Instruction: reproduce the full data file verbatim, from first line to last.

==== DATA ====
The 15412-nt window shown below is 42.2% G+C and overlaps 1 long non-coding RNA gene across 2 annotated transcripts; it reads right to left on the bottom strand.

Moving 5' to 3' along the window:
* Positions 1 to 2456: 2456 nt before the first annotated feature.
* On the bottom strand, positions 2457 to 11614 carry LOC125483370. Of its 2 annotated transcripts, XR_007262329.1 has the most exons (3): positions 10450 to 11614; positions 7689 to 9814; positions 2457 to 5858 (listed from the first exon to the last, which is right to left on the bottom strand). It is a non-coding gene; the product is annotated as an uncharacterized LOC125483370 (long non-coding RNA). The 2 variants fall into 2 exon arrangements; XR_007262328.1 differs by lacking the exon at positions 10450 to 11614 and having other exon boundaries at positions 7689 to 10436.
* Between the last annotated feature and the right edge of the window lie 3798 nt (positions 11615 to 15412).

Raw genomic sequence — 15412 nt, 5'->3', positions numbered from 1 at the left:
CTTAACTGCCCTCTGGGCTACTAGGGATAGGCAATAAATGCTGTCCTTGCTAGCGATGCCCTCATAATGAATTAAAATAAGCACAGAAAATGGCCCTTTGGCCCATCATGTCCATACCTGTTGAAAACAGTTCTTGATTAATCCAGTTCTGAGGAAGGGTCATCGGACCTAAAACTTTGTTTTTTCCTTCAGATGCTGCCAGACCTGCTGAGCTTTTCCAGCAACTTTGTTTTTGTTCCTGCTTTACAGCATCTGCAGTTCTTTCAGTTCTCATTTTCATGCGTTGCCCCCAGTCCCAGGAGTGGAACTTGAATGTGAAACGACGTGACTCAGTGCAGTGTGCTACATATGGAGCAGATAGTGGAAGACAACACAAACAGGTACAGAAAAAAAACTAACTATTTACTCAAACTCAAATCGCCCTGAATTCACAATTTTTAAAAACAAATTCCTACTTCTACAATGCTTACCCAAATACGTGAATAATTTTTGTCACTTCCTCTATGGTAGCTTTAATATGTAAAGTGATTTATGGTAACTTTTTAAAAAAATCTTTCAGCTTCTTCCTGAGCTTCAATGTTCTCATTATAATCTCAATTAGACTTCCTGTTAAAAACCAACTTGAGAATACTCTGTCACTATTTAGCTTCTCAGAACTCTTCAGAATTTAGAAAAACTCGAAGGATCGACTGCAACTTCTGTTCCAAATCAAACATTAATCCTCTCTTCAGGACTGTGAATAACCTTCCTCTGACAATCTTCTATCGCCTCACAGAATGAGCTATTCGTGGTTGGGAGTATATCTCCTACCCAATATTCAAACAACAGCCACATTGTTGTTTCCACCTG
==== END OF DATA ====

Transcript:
The 15412-nt window shown below is 42.2% G+C and overlaps 1 long non-coding RNA gene across 2 annotated transcripts; it reads right to left on the bottom strand.

Moving 5' to 3' along the window:
* Positions 1 to 2456: 2456 nt before the first annotated feature.
* On the bottom strand, positions 2457 to 11614 carry LOC125483370. Of its 2 annotated transcripts, XR_007262329.1 has the most exons (3): positions 10450 to 11614; positions 7689 to 9814; positions 2457 to 5858 (listed from the first exon to the last, which is right to left on the bottom strand). It is a non-coding gene; the product is annotated as an uncharacterized LOC125483370 (long non-coding RNA). The 2 variants fall into 2 exon arrangements; XR_007262328.1 differs by lacking the exon at positions 10450 to 11614 and having other exon boundaries at positions 7689 to 10436.
* Between the last annotated feature and the right edge of the window lie 3798 nt (positions 11615 to 15412).

Raw genomic sequence — 15412 nt, 5'->3', positions numbered from 1 at the left:
CTTAACTGCCCTCTGGGCTACTAGGGATAGGCAATAAATGCTGTCCTTGCTAGCGATGCCCTCATAATGAATTAAAATAAGCACAGAAAATGGCCCTTTGGCCCATCATGTCCATACCTGTTGAAAACAGTTCTTGATTAATCCAGTTCTGAGGAAGGGTCATCGGACCTAAAACTTTGTTTTTTCCTTCAGATGCTGCCAGACCTGCTGAGCTTTTCCAGCAACTTTGTTTTTGTTCCTGCTTTACAGCATCTGCAGTTCTTTCAGTTCTCATTTTCATGCGTTGCCCCCAGTCCCAGGAGTGGAACTTGAATGTGAAACGACGTGACTCAGTGCAGTGTGCTACATATGGAGCAGATAGTGGAAGACAACACAAACAGGTACAGAAAAAAAACTAACTATTTACTCAAACTCAAATCGCCCTGAATTCACAATTTTTAAAAACAAATTCCTACTTCTACAATGCTTACCCAAATACGTGAATAATTTTTGTCACTTCCTCTATGGTAGCTTTAATATGTAAAGTGATTTATGGTAACTTTTTAAAAAAATCTTTCAGCTTCTTCCTGAGCTTCAATGTTCTCATTATAATCTCAATTAGACTTCCTGTTAAAAACCAACTTGAGAATACTCTGTCACTATTTAGCTTCTCAGAACTCTTCAGAATTTAGAAAAACTCGAAGGATCGACTGCAACTTCTGTTCCAAATCAAACATTAATCCTCTCTTCAGGACTGTGAATAACCTTCCTCTGACAATCTTCTATCGCCTCACAGAATGAGCTATTCGTGGTTGGGAGTATATCTCCTACCCAATATTCAAACAACAGCCACATTGTTGTTTCCACCTG